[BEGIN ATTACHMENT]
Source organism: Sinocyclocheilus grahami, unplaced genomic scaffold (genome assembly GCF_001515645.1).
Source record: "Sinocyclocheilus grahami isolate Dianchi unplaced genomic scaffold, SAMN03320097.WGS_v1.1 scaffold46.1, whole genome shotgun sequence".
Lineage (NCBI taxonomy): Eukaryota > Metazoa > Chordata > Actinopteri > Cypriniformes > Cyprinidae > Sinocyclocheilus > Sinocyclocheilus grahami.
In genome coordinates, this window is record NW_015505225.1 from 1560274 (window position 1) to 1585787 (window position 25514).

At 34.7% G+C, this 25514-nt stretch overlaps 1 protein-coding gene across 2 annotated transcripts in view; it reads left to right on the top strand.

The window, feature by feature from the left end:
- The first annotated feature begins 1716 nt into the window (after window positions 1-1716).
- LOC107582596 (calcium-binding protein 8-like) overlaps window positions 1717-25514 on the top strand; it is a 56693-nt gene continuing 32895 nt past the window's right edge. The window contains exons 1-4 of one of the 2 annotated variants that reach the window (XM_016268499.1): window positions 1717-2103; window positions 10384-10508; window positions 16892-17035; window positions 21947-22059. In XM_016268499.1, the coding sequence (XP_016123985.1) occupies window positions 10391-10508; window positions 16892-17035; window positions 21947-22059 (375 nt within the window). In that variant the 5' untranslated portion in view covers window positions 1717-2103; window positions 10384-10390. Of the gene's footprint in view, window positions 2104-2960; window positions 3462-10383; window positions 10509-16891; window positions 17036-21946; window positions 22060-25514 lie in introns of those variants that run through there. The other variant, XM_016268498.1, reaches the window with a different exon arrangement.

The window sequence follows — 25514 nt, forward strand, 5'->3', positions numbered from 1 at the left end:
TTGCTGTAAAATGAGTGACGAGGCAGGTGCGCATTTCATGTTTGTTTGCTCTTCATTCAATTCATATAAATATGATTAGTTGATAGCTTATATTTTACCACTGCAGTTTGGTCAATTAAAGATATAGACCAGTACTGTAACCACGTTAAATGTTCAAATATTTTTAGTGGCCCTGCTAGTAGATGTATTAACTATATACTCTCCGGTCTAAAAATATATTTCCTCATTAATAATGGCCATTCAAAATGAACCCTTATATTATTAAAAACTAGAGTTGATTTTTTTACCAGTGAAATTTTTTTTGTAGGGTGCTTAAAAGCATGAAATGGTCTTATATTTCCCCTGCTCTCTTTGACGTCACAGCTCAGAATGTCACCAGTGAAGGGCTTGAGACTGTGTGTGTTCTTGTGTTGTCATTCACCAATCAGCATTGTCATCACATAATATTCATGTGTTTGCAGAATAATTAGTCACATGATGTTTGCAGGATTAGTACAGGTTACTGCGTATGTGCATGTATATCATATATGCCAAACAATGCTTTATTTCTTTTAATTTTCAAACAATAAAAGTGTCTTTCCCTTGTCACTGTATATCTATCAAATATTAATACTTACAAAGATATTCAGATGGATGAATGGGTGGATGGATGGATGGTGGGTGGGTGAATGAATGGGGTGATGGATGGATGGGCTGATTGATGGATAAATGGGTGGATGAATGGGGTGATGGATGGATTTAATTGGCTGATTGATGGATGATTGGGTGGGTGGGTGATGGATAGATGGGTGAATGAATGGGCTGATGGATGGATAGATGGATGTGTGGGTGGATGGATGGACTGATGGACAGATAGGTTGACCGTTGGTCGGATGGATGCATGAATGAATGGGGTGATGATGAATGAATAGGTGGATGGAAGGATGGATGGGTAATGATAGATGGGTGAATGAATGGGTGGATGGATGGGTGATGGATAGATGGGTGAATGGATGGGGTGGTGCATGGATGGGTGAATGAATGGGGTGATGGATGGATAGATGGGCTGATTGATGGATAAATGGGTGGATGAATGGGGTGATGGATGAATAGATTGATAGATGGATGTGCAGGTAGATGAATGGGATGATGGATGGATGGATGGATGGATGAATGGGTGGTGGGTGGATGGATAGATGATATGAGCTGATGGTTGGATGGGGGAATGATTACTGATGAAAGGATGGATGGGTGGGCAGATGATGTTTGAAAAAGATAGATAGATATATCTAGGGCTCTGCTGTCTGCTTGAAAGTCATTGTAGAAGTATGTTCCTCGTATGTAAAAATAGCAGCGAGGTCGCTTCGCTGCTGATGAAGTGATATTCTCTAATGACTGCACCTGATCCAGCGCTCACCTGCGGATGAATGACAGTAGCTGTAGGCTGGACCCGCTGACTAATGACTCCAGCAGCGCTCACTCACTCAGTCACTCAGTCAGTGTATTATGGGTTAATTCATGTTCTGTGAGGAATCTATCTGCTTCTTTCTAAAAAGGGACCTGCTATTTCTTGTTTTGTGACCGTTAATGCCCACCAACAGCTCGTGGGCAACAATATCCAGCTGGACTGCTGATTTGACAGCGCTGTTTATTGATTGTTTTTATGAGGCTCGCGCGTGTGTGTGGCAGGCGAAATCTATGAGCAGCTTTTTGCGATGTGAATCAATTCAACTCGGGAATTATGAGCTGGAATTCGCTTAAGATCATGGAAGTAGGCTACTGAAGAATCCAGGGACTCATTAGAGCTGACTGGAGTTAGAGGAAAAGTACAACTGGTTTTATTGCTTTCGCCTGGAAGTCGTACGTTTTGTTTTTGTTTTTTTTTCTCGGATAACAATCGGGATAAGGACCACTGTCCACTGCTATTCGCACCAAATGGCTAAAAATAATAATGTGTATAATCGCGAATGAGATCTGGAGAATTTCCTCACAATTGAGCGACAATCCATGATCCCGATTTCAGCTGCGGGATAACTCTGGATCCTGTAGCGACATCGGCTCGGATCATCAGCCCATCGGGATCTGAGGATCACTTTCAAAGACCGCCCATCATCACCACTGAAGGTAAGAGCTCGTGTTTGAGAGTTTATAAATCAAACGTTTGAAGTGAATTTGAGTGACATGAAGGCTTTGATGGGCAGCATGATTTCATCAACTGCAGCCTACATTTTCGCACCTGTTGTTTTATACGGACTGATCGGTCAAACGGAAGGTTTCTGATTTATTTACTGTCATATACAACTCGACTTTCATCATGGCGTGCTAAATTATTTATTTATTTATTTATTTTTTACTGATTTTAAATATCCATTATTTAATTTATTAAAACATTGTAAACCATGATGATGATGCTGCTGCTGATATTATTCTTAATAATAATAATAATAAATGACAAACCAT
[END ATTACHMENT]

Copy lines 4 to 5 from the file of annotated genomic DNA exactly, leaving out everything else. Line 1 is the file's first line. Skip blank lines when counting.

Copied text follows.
In genome coordinates, this window is record NW_015505225.1 from 1560274 (window position 1) to 1585787 (window position 25514).

At 34.7% G+C, this 25514-nt stretch overlaps 1 protein-coding gene across 2 annotated transcripts in view; it reads left to right on the top strand.